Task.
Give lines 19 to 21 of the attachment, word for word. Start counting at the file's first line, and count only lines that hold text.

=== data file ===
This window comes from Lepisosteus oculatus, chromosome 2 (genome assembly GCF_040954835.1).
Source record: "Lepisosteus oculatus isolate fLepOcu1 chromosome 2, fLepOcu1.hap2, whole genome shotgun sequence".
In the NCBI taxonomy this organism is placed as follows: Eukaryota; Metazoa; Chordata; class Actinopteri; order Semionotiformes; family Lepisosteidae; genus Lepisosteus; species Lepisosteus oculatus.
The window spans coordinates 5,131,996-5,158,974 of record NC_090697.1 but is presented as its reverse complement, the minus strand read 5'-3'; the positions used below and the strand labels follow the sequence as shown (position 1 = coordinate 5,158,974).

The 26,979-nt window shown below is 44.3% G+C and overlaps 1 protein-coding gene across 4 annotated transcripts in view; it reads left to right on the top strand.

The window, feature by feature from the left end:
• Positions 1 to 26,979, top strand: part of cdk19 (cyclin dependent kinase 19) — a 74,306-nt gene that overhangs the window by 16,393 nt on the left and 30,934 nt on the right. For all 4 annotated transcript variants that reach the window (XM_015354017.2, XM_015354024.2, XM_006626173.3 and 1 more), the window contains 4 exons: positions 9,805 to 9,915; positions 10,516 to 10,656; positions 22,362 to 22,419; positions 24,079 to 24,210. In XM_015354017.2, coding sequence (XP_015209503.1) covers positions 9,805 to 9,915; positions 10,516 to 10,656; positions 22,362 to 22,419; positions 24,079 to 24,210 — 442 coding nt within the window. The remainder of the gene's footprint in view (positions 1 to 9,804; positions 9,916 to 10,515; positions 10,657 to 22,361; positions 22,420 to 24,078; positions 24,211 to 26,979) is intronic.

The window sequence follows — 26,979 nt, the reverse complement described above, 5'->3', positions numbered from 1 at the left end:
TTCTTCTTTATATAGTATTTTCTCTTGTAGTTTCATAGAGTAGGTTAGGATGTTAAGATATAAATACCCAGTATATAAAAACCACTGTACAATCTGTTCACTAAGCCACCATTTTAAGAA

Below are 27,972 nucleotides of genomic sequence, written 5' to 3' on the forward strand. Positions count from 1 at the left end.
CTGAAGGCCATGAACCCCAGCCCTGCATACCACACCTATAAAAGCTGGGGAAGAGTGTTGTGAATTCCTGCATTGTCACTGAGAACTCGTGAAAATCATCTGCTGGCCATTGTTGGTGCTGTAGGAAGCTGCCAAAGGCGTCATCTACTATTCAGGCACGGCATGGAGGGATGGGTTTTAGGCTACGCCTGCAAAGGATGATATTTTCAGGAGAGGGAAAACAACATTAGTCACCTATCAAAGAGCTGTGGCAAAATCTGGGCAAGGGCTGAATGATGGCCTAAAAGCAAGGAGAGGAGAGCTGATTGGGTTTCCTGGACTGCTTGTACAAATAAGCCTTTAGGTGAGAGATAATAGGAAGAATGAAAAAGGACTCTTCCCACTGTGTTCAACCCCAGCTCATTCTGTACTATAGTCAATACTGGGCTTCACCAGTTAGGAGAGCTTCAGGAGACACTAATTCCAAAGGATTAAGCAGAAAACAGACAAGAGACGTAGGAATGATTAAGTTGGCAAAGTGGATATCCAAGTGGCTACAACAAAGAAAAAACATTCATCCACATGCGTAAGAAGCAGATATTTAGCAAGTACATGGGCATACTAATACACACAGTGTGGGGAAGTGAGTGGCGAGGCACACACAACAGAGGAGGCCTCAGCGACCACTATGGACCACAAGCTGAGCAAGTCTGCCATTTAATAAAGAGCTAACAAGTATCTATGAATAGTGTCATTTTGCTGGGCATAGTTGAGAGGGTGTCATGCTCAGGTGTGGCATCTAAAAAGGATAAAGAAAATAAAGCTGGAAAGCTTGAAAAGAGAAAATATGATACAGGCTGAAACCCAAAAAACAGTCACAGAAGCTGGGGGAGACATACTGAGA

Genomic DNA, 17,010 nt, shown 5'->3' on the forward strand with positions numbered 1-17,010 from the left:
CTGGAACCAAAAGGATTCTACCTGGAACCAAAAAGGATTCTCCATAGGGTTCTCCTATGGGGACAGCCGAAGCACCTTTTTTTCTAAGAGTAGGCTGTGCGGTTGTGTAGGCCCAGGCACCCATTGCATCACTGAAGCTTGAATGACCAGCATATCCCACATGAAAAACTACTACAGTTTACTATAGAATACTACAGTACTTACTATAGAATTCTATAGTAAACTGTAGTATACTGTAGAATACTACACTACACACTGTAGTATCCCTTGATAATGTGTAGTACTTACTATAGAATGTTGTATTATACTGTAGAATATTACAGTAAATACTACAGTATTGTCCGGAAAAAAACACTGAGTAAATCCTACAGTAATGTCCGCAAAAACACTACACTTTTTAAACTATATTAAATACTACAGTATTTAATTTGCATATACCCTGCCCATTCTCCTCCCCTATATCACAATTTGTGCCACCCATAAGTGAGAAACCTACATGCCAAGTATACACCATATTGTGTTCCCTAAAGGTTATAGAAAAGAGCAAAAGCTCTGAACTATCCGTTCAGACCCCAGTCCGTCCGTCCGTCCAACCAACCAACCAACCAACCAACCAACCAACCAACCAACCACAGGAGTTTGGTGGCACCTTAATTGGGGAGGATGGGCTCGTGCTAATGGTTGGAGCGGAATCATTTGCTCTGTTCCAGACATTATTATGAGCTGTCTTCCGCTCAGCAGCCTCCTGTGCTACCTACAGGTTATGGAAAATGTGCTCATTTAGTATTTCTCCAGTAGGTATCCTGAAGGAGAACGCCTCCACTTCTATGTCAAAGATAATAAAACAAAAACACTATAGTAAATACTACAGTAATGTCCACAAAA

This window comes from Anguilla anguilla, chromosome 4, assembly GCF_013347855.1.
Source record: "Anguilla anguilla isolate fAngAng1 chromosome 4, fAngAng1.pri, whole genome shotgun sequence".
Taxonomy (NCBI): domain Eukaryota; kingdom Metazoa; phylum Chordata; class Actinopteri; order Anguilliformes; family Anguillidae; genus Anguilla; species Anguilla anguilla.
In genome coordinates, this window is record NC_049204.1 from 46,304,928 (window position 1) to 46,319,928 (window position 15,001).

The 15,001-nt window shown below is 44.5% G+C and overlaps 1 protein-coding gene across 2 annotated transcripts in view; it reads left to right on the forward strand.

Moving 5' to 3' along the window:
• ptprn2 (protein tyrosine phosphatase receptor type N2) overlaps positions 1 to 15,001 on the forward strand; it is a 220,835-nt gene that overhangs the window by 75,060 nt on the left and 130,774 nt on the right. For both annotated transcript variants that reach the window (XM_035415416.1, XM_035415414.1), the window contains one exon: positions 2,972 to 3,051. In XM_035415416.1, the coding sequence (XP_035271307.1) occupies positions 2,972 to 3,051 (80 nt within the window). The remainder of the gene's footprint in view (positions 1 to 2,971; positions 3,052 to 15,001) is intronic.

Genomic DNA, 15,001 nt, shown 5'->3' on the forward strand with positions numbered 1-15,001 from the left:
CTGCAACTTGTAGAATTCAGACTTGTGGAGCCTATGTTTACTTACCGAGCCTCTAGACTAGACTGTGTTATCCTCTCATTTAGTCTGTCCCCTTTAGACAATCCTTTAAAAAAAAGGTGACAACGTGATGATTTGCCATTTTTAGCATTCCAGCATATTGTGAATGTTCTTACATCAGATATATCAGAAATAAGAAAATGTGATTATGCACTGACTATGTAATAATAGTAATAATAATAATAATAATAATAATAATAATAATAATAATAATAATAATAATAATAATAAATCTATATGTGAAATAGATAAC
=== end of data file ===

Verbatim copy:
Moving 5' to 3' along the window:
• ptprn2 (protein tyrosine phosphatase receptor type N2) overlaps positions 1 to 15,001 on the forward strand; it is a 220,835-nt gene that overhangs the window by 75,060 nt on the left and 130,774 nt on the right. For both annotated transcript variants that reach the window (XM_035415416.1, XM_035415414.1), the window contains one exon: positions 2,972 to 3,051. In XM_035415416.1, the coding sequence (XP_035271307.1) occupies positions 2,972 to 3,051 (80 nt within the window). The remainder of the gene's footprint in view (positions 1 to 2,971; positions 3,052 to 15,001) is intronic.

Genomic DNA, 15,001 nt, shown 5'->3' on the forward strand with positions numbered 1-15,001 from the left: